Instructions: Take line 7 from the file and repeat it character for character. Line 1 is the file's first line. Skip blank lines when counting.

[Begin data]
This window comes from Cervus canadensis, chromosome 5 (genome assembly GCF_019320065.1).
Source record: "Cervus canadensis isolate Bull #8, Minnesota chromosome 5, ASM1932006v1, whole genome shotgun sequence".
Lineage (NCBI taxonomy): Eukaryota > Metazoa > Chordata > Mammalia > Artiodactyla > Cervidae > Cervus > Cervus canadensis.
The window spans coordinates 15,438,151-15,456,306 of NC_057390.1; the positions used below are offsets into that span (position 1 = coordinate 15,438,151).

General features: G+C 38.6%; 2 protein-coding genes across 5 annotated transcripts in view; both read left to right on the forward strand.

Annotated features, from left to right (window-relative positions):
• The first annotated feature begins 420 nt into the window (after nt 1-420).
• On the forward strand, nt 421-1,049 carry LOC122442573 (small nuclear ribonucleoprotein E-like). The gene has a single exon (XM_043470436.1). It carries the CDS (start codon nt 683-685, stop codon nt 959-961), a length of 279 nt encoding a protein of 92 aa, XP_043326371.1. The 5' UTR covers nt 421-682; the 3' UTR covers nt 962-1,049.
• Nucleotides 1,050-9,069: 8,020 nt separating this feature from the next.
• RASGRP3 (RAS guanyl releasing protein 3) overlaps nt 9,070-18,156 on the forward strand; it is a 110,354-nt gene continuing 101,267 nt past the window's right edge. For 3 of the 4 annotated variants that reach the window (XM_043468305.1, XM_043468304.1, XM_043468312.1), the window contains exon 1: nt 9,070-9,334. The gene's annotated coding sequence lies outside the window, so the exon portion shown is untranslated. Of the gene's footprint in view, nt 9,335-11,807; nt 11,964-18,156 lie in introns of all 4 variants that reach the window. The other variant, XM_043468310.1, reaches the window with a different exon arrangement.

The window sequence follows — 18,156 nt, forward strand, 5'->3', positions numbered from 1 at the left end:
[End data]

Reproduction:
• The first annotated feature begins 420 nt into the window (after nt 1-420).